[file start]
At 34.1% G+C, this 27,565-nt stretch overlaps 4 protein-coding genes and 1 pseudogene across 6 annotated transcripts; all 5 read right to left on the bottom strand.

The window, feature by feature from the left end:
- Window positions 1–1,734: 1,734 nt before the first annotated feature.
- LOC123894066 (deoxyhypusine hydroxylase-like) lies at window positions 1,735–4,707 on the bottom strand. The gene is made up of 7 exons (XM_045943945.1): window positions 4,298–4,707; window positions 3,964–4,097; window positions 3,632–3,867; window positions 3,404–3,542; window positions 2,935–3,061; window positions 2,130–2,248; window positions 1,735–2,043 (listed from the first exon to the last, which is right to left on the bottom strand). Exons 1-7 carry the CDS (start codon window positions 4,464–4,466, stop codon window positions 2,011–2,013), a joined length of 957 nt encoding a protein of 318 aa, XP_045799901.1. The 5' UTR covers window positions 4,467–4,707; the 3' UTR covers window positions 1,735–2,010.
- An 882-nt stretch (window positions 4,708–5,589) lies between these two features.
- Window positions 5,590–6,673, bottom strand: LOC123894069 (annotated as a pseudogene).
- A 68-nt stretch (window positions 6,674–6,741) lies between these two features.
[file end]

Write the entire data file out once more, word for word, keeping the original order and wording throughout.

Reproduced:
At 34.1% G+C, this 27,565-nt stretch overlaps 4 protein-coding genes and 1 pseudogene across 6 annotated transcripts; all 5 read right to left on the bottom strand.

The window, feature by feature from the left end:
- Window positions 1–1,734: 1,734 nt before the first annotated feature.
- LOC123894066 (deoxyhypusine hydroxylase-like) lies at window positions 1,735–4,707 on the bottom strand. The gene is made up of 7 exons (XM_045943945.1): window positions 4,298–4,707; window positions 3,964–4,097; window positions 3,632–3,867; window positions 3,404–3,542; window positions 2,935–3,061; window positions 2,130–2,248; window positions 1,735–2,043 (listed from the first exon to the last, which is right to left on the bottom strand). Exons 1-7 carry the CDS (start codon window positions 4,464–4,466, stop codon window positions 2,011–2,013), a joined length of 957 nt encoding a protein of 318 aa, XP_045799901.1. The 5' UTR covers window positions 4,467–4,707; the 3' UTR covers window positions 1,735–2,010.
- An 882-nt stretch (window positions 4,708–5,589) lies between these two features.
- Window positions 5,590–6,673, bottom strand: LOC123894069 (annotated as a pseudogene).
- A 68-nt stretch (window positions 6,674–6,741) lies between these two features.